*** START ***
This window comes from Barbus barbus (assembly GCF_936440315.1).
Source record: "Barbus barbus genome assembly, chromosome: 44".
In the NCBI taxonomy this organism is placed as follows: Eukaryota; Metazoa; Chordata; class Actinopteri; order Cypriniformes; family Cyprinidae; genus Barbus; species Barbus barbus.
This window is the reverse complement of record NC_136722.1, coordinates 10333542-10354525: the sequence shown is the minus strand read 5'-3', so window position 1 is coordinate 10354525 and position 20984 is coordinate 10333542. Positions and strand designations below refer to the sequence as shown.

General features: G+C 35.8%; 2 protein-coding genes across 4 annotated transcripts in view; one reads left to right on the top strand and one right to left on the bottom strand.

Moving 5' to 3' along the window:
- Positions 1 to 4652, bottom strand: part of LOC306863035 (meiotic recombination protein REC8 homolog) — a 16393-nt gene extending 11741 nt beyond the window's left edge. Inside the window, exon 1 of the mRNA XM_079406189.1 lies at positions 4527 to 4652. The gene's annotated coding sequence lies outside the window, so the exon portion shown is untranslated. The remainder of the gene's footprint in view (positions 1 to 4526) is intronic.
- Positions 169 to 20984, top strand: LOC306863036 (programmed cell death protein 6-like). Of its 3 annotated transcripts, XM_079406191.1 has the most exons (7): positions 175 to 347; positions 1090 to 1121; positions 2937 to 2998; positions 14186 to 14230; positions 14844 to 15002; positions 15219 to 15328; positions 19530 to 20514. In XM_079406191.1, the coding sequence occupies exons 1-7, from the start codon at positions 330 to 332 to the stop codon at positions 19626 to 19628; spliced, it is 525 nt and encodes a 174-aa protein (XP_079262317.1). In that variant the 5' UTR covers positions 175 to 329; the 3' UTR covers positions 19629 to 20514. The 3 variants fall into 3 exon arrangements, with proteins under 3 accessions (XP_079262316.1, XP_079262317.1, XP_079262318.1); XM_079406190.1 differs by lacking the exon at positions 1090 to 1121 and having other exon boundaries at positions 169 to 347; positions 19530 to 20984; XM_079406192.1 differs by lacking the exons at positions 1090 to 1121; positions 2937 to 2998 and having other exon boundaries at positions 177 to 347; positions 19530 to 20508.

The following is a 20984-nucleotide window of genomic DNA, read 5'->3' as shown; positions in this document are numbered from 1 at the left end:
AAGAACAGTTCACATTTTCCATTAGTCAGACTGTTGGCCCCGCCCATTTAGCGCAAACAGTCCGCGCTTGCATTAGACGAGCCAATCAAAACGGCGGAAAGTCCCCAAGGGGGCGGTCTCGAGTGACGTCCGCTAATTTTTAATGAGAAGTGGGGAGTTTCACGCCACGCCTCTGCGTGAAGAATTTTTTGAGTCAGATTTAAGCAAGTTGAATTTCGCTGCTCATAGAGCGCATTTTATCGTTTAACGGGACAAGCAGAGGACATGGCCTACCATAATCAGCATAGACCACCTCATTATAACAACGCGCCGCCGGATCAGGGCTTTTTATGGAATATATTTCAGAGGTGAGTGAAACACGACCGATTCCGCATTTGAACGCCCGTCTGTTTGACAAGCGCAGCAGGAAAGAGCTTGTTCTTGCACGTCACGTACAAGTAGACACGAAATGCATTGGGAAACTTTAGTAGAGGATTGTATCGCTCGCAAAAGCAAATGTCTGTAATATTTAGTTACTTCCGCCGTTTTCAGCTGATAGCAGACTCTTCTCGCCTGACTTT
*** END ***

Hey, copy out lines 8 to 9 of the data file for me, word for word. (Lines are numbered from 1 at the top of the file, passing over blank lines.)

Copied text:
- Positions 169 to 20984, top strand: LOC306863036 (programmed cell death protein 6-like). Of its 3 annotated transcripts, XM_079406191.1 has the most exons (7): positions 175 to 347; positions 1090 to 1121; positions 2937 to 2998; positions 14186 to 14230; positions 14844 to 15002; positions 15219 to 15328; positions 19530 to 20514. In XM_079406191.1, the coding sequence occupies exons 1-7, from the start codon at positions 330 to 332 to the stop codon at positions 19626 to 19628; spliced, it is 525 nt and encodes a 174-aa protein (XP_079262317.1). In that variant the 5' UTR covers positions 175 to 329; the 3' UTR covers positions 19629 to 20514. The 3 variants fall into 3 exon arrangements, with proteins under 3 accessions (XP_079262316.1, XP_079262317.1, XP_079262318.1); XM_079406190.1 differs by lacking the exon at positions 1090 to 1121 and having other exon boundaries at positions 169 to 347; positions 19530 to 20984; XM_079406192.1 differs by lacking the exons at positions 1090 to 1121; positions 2937 to 2998 and having other exon boundaries at positions 177 to 347; positions 19530 to 20508.

The following is a 20984-nucleotide window of genomic DNA, read 5'->3' as shown; positions in this document are numbered from 1 at the left end: